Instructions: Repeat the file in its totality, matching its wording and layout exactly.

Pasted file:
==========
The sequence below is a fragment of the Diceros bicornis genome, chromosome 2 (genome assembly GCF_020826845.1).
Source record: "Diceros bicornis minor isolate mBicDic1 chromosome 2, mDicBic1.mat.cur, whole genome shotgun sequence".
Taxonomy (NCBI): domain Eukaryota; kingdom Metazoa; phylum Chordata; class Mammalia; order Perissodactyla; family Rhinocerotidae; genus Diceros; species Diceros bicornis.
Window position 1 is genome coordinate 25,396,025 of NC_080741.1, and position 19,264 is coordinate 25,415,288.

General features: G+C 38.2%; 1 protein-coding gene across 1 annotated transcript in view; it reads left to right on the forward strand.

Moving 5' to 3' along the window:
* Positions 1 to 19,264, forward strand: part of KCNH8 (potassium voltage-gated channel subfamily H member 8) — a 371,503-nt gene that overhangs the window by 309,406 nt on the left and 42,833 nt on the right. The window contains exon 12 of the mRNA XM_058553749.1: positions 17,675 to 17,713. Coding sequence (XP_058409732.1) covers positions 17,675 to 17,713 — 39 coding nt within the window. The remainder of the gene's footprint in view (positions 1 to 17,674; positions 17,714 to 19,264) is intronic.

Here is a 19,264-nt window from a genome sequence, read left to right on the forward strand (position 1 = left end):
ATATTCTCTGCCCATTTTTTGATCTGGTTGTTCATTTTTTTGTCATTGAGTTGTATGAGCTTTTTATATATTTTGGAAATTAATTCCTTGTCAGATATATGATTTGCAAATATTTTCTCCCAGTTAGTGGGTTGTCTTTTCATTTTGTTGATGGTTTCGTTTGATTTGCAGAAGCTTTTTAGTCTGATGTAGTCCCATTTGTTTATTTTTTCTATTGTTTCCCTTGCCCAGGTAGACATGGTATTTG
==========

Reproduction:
The sequence below is a fragment of the Diceros bicornis genome, chromosome 2 (genome assembly GCF_020826845.1).
Source record: "Diceros bicornis minor isolate mBicDic1 chromosome 2, mDicBic1.mat.cur, whole genome shotgun sequence".
Taxonomy (NCBI): domain Eukaryota; kingdom Metazoa; phylum Chordata; class Mammalia; order Perissodactyla; family Rhinocerotidae; genus Diceros; species Diceros bicornis.
Window position 1 is genome coordinate 25,396,025 of NC_080741.1, and position 19,264 is coordinate 25,415,288.

General features: G+C 38.2%; 1 protein-coding gene across 1 annotated transcript in view; it reads left to right on the forward strand.

Moving 5' to 3' along the window:
* Positions 1 to 19,264, forward strand: part of KCNH8 (potassium voltage-gated channel subfamily H member 8) — a 371,503-nt gene that overhangs the window by 309,406 nt on the left and 42,833 nt on the right. The window contains exon 12 of the mRNA XM_058553749.1: positions 17,675 to 17,713. Coding sequence (XP_058409732.1) covers positions 17,675 to 17,713 — 39 coding nt within the window. The remainder of the gene's footprint in view (positions 1 to 17,674; positions 17,714 to 19,264) is intronic.

Here is a 19,264-nt window from a genome sequence, read left to right on the forward strand (position 1 = left end):
ATATTCTCTGCCCATTTTTTGATCTGGTTGTTCATTTTTTTGTCATTGAGTTGTATGAGCTTTTTATATATTTTGGAAATTAATTCCTTGTCAGATATATGATTTGCAAATATTTTCTCCCAGTTAGTGGGTTGTCTTTTCATTTTGTTGATGGTTTCGTTTGATTTGCAGAAGCTTTTTAGTCTGATGTAGTCCCATTTGTTTATTTTTTCTATTGTTTCCCTTGCCCAGGTAGACATGGTATTTG